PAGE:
Podcasts & RSS Feeds
Most Active Stories
- Central Wash. Home To Nation's Biggest Bitcoin Mine, More Coming
- Grieving Widow Helps Spearhead First-Of-Its-Kind State Law On Suicide Prevention
- Everything You Need To Know About Woodland Park Zoo's Precious Doo
- Seattle-Area Skygazers May See Glimpse Of 'Blood Moon' — If They're Persistent
- TurboTax Offers Taxpayers Option Of Getting Refund In Amazon Gift Card
News & Music Contributors
quality medical care
Wed March 14, 2012
Medical ratings: Western Washington good, but not the best
Where you live definitely affects the quality of your health care. That’s clear in a new report comparing communities across the country. Western Washington is divided into three zones and they all score above average – but not in the top 10 percent.
The best score goes to the Everett/Snohomish/Skagit area.
The lowest rated area, locally, is Olympia/Thurston/Lewis. (You can compare the scores on this interactive map.)
The scorecard comes from a reputable source – the Commonwealth Fund, which studies health systems and aims to help leaders make improvements. Cathy Schoen, vice president for research at the Fund, says the variations are notable:
"Although we think the U.S. has the best health care in world, we have these wide variations, and you may not be getting a health system that’s excellent for you, when you look at overall outcomes."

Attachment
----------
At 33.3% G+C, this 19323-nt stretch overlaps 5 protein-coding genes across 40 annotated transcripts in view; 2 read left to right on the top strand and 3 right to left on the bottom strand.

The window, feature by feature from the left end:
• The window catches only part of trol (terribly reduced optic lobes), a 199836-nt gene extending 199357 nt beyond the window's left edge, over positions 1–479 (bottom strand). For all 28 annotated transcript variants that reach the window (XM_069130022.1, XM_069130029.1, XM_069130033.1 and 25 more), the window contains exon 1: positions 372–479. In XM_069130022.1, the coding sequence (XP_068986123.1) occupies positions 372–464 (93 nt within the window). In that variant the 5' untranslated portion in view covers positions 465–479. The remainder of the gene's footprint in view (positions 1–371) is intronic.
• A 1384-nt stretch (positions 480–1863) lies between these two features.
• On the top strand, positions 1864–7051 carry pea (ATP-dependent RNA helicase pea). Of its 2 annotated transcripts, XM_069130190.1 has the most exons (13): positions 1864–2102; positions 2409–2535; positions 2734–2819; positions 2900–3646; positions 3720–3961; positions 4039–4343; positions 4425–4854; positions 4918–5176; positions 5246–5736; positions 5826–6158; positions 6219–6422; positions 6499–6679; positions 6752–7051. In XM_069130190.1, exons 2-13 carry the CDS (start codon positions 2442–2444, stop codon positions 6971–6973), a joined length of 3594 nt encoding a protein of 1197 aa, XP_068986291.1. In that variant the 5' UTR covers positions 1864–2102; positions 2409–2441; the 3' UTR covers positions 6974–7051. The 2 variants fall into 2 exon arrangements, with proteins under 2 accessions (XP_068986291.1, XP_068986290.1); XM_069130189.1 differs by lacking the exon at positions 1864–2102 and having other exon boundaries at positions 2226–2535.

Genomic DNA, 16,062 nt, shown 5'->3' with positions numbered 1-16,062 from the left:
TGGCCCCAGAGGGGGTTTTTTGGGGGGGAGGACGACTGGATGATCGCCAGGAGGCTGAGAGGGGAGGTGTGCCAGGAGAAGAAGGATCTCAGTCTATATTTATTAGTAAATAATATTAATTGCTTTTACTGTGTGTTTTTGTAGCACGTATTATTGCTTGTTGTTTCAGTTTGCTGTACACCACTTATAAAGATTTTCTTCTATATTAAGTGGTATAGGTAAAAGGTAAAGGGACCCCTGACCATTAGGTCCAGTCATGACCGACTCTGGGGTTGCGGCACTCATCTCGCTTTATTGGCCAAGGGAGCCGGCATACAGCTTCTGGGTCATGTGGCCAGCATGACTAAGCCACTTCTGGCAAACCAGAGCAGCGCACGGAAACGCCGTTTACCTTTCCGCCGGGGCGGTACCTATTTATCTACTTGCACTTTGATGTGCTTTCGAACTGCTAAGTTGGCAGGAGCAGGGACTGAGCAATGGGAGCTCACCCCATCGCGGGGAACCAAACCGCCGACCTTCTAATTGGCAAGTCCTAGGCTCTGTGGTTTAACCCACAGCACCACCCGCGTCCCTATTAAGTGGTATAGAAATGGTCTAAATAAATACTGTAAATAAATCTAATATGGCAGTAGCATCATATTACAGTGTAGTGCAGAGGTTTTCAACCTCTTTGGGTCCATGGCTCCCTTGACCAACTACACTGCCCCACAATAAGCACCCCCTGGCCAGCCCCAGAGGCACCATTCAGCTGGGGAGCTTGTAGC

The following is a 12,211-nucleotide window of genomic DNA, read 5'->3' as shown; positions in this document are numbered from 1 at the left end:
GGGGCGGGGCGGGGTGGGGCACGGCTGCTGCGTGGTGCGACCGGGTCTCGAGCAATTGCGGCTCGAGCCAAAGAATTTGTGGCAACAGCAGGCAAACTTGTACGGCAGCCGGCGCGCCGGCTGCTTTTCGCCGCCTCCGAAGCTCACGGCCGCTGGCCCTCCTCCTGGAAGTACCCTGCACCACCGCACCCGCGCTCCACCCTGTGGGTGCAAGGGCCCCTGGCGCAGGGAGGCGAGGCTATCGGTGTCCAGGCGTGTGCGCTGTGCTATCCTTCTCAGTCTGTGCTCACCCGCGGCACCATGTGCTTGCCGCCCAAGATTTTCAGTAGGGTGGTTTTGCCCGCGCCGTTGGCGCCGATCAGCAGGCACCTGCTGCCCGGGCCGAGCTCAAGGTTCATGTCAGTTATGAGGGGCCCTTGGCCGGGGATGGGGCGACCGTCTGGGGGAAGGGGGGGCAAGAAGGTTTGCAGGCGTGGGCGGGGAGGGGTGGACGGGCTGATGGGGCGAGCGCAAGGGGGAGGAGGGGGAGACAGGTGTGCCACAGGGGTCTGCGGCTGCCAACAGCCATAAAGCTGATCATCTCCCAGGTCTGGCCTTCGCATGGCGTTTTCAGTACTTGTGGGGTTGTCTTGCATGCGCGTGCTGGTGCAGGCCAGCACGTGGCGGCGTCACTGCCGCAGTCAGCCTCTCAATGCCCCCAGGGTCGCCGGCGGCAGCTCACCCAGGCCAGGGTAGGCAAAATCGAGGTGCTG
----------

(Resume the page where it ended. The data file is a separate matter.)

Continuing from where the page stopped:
How we rate
In general, western Washington does better than most of the country at preventing unnecessary hospital use, and at public health goals, such as reducing smoking. But the region does worse in the categories of “access” (such as, how many people lack health insurance or don’t have a primary doctor) and “treatment” (which means how well doctors, hospitals and nursing homes deliver the right treatments to patients).
The Everett area was singled out as one of the best areas in the country at keeping people out of the hospital and at preventing low birth-weight babies.
The highest-ranked communities tend to be in the Minnesota-Wisconsin-Iowa area or in northern California. At the bottom were communities across the South, particularly in Texas (including high-tech centers in Houston and Dallas).
From the Fund's website:
Comparing the 306 local health care areas, known as hospital referral regions, in the United States, the report finds wide variations on key indicators of health system performance. Access to care, quality of care, costs, and health outcomes all vary significantly from one local community to another, both within larger states and across states.
Schoen says the point is for each region to look for where it can improve:
"What we are hoping is each community will say, 'Where is a place that’s like us that’s doing better – and what are they doing?' "
The idea is a place like Seattle, with its prominent, high-tech medical centers, should consider looking at Minneapolis or Boston, which rated higher overall, particularly when it comes to how treatments are delivered.
The overall Top-20 communities, as ranked by the Fund's 43 indicators:
- St. Paul, MN
- Dubuque, IA
- Rochester, MN
- Minneapolis, MN
- Appleton, WI
- Santa Rosa, CA
- La Crosse, WI
- St. Cloud, MN
- Manchester, NH
- San Mateo County, CA
- Cedar Rapids, IA
- Green Bay, WI
- Lancaster, PA
- Neenah, WI
- Arlington, VA
- Fargo/Moorhead MN, ND
- Honolulu, HI
- Hartford, CT
- Portland, ME
- Iowa City, IA